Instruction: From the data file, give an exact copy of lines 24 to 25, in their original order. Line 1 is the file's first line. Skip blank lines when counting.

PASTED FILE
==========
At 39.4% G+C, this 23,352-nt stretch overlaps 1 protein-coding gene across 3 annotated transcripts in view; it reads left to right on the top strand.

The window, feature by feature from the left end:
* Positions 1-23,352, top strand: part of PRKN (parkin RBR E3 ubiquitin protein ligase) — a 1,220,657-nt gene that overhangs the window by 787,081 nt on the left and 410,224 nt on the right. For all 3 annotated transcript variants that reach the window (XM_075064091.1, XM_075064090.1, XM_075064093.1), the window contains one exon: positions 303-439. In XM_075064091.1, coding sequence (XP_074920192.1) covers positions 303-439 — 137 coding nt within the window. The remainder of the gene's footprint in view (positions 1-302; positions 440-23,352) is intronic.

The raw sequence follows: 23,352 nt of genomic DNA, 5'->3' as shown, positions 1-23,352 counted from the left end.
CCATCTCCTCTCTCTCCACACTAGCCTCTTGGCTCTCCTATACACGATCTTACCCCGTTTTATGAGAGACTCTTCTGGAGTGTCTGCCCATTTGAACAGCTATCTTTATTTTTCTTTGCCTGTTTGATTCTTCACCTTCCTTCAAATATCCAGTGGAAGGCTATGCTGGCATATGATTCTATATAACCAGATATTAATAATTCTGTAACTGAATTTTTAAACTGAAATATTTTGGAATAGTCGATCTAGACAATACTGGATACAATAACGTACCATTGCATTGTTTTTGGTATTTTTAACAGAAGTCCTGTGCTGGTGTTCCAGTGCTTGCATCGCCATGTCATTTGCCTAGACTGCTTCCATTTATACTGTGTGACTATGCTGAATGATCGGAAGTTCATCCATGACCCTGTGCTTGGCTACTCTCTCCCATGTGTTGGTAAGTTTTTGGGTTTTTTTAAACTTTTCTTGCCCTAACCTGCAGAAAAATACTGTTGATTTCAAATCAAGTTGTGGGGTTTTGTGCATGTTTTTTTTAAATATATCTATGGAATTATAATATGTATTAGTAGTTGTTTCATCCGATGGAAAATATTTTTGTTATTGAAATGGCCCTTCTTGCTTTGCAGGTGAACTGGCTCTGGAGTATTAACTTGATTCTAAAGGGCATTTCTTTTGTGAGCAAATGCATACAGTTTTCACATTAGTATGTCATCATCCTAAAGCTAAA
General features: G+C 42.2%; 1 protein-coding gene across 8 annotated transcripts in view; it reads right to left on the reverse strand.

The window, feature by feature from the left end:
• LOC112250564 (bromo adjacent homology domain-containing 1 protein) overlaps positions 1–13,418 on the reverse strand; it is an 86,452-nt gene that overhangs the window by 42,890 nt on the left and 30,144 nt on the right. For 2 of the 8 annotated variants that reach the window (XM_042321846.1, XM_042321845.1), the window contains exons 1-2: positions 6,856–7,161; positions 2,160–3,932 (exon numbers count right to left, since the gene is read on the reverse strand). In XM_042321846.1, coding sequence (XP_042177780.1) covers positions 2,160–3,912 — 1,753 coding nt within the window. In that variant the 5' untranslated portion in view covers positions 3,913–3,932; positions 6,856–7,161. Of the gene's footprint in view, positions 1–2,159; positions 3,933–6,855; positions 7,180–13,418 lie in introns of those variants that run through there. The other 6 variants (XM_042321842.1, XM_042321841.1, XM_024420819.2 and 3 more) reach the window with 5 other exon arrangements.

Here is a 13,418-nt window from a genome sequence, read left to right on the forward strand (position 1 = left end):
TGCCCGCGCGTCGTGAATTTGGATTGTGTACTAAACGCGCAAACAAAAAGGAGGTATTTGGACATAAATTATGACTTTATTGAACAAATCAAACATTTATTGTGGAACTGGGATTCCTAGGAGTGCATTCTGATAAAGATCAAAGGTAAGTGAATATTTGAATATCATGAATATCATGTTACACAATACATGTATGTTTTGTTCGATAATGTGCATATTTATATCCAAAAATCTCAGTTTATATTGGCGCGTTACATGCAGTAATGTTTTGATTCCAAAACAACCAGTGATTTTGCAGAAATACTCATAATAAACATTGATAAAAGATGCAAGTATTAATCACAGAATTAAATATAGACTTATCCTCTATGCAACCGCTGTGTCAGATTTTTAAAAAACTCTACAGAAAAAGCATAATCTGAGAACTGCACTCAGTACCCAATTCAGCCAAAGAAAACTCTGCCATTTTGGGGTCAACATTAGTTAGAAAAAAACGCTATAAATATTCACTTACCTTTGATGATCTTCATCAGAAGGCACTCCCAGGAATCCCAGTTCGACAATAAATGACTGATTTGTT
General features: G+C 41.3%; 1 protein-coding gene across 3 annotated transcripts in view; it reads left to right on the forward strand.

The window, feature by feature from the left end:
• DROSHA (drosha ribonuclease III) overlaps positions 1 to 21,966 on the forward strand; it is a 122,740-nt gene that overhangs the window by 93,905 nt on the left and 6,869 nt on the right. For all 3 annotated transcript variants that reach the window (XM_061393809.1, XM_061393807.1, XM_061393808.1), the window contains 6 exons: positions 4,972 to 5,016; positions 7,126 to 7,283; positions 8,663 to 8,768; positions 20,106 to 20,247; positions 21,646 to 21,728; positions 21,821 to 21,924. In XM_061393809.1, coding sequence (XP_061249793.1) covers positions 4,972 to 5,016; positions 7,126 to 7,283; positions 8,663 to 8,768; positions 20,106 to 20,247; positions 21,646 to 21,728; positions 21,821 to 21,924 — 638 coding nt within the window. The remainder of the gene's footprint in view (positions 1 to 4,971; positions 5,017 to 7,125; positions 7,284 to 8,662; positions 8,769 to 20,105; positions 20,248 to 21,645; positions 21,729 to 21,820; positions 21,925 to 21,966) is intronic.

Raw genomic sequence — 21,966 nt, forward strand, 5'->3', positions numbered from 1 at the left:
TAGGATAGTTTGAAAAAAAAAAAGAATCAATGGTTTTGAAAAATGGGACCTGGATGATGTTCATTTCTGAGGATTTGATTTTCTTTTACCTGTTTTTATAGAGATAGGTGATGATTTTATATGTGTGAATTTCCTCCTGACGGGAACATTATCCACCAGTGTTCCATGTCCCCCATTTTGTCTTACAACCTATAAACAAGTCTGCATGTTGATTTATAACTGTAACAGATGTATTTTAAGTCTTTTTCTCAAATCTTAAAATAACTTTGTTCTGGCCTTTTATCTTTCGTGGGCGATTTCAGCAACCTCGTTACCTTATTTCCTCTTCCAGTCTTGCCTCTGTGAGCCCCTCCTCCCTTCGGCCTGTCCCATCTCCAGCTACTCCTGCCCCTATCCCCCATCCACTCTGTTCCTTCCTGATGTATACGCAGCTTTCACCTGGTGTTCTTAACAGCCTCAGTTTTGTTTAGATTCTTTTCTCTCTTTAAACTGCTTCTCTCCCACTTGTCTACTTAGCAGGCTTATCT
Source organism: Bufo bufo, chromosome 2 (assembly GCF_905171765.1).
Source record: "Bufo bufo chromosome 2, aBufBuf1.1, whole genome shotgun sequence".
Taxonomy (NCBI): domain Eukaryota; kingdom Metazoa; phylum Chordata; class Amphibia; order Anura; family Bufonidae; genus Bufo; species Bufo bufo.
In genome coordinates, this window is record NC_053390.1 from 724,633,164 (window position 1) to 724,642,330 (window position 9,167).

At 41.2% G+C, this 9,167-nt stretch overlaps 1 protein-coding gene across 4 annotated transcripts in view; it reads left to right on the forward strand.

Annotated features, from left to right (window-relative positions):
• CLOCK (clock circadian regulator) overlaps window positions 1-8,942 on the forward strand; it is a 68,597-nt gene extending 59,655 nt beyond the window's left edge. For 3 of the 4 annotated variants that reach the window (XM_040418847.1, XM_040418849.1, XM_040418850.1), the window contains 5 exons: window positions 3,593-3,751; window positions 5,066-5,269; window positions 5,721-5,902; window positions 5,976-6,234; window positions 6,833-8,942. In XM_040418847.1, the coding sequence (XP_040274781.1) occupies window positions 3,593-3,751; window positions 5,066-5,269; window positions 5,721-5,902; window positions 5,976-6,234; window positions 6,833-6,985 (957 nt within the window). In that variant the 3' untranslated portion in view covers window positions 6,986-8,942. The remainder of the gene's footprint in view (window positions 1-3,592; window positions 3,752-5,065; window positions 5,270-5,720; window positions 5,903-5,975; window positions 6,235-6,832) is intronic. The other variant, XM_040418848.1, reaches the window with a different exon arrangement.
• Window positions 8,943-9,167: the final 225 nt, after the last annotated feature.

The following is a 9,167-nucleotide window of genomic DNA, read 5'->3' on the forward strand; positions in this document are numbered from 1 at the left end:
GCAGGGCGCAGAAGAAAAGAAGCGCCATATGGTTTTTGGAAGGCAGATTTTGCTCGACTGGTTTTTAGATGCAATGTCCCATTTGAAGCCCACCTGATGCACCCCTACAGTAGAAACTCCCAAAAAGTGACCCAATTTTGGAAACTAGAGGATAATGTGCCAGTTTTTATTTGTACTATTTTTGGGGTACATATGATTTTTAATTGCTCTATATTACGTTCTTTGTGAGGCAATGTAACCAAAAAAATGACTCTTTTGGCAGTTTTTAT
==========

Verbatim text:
The following is a 9,167-nucleotide window of genomic DNA, read 5'->3' on the forward strand; positions in this document are numbered from 1 at the left end:
GCAGGGCGCAGAAGAAAAGAAGCGCCATATGGTTTTTGGAAGGCAGATTTTGCTCGACTGGTTTTTAGATGCAATGTCCCATTTGAAGCCCACCTGATGCACCCCTACAGTAGAAACTCCCAAAAAGTGACCCAATTTTGGAAACTAGAGGATAATGTGCCAGTTTTTATTTGTACTATTTTTGGGGTACATATGATTTTTAATTGCTCTATATTACGTTCTTTGTGAGGCAATGTAACCAAAAAAATGACTCTTTTGGCAGTTTTTAT